The U.S. dollar firmed against its major rivals on Wednesday after the Federal Reserve hinted that tapering of the central bank’s asset purchases could begin in the near futures.

The Fed, which announced its monetary policy this afternoon, said that a “moderation in the pace of asset purchases may soon be warranted” if progress towards its dual goals continues broadly as expected.

The central bank currently plans to continue its bond purchases at a rate of at least $120 billion per month but is expected to begin scaling back later this year.

Fed Chair Jerome Powell indicated during his post-meeting press conference that the central bank could begin tapering its asset purchases as soon as its next meeting in early November.

Powell said substantial further progress has been achieved with regard to the Fed’s inflation goal, while “the test for substantial further progress on employment is all but met.”

The National Association of Realtors released a report on Wednesday showing a pullback by U.S. existing home sales in the month of August. The report said existing home sales slumped by 2% to an annual rate of 5.88 million in August after jumping by 2.2% to a revised rate of 6.00 million in July.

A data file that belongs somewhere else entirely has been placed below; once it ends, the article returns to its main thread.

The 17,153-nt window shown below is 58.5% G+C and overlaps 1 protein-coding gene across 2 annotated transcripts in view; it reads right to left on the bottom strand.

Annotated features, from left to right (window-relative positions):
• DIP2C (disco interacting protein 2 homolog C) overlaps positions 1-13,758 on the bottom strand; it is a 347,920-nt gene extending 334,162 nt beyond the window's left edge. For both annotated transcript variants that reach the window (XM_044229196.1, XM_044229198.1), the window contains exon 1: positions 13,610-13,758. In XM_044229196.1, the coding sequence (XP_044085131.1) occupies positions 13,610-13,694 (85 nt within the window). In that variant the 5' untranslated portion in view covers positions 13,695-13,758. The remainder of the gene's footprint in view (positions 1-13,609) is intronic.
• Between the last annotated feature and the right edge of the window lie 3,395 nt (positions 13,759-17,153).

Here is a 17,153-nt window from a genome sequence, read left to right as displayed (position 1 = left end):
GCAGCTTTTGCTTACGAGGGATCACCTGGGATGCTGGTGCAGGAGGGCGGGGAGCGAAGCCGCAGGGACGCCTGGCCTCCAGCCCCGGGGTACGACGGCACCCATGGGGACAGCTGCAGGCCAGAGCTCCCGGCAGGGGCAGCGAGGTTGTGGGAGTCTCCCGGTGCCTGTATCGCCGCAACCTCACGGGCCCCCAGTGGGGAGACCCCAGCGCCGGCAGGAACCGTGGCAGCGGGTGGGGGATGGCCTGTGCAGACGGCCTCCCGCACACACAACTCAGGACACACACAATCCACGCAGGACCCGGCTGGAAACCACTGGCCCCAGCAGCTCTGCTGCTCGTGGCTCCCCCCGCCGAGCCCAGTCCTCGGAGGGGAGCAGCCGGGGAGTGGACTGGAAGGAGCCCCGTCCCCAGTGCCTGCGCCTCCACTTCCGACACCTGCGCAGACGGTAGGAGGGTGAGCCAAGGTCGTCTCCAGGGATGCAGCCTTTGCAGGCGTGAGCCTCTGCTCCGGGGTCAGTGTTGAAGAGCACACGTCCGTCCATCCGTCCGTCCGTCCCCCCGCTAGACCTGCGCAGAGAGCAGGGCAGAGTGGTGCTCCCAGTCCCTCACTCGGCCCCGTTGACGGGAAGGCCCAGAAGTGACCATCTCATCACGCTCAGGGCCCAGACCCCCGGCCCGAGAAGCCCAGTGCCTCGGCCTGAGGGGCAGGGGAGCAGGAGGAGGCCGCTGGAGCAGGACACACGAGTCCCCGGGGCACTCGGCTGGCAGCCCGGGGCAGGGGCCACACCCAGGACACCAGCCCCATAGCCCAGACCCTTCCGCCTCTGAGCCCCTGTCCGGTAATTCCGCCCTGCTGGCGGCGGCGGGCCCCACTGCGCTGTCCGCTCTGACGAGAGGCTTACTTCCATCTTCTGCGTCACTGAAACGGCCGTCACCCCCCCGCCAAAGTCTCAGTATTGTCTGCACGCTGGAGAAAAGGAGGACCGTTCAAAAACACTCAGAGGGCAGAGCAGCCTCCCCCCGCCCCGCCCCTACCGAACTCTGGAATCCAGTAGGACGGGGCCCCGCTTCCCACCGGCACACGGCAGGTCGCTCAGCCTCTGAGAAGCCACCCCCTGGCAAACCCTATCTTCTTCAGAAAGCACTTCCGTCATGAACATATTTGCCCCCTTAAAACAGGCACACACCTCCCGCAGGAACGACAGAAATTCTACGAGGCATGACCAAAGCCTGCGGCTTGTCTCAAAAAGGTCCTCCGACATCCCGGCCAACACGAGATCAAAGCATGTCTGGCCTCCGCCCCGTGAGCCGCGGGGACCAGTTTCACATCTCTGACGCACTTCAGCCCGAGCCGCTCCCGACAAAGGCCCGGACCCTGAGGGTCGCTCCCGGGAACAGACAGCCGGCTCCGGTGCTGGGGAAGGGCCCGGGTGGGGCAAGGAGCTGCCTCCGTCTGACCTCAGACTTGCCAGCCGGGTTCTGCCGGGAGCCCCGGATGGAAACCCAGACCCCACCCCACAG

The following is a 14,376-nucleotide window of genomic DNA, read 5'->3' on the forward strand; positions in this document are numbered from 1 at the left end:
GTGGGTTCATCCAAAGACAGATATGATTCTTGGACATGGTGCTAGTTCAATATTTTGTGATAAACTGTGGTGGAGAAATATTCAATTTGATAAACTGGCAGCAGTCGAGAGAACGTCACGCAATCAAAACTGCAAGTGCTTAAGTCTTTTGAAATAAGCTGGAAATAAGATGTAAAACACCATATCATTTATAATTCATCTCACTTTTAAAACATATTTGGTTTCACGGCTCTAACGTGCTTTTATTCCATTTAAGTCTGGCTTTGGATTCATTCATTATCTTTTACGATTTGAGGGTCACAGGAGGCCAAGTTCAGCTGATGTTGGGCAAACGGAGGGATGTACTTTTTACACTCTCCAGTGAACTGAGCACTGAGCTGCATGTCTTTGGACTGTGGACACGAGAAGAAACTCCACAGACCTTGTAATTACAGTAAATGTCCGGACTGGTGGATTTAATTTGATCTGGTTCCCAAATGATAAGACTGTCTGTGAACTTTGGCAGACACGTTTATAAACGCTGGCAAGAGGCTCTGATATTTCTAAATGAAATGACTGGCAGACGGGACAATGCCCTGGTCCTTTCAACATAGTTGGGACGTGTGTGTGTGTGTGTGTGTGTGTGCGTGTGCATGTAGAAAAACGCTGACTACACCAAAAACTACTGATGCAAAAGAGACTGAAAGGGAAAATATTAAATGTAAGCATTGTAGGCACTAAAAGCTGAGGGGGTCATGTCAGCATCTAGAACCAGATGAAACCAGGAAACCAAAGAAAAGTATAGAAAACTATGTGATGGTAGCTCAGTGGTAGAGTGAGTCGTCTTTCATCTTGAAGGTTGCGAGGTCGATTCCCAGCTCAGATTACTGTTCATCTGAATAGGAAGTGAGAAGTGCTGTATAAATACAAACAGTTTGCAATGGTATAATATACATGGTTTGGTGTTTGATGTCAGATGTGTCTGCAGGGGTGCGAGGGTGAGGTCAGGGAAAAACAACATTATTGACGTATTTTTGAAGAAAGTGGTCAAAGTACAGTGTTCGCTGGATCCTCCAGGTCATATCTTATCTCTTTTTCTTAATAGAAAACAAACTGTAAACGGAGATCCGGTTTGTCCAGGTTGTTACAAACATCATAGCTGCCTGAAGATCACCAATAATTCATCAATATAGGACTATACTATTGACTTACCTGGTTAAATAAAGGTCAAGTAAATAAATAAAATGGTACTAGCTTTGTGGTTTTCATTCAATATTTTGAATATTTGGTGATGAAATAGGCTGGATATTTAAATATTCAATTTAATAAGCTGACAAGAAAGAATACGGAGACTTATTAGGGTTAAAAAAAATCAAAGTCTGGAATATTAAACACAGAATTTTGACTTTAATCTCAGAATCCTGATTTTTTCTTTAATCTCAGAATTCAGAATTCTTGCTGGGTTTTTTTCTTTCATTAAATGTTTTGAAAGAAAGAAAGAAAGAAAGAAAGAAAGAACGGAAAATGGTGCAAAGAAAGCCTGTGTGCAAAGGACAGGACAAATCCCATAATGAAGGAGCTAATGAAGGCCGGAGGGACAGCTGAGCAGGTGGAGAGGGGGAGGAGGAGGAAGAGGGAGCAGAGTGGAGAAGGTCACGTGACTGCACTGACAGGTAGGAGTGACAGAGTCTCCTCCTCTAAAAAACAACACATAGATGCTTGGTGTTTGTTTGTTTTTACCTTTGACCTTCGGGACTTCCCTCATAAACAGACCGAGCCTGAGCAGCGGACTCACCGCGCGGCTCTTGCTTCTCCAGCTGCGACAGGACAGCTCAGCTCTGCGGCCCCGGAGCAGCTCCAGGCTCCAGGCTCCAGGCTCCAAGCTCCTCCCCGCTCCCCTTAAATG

Economists had expected existing home sales to decrease by 1.7% in August.

The dollar index, which dropped to 92.99 soon after the Fed announced its policy, recovered swiftly and rose to 93.51. It is currently hovering around 93.45, up 0.26% from the previous close.

Against the Euro, the dollar is gaining nearly 0.3% at $1.1694.

The Pound Sterling weakened to $1.3621 from $1.3690. The sterling had settled at $1.3659 on Tuesday.

The dollar strengthened against the Japanese currency, fetching 109.78 yen a dollar, advancing from 109.22 yen.

Against the Aussie, the dollar climbed to 0.7242, gaining 0.15%.

The Swiss franc weakened to 0.9263 a dollar from 0.9237.

The Loonie strengthened to 1.2772 a dollar, gaining from 1.2820, as crude oil prices rose sharply after data showed a larger than expected drop in U.S. crude stockpiles last week.


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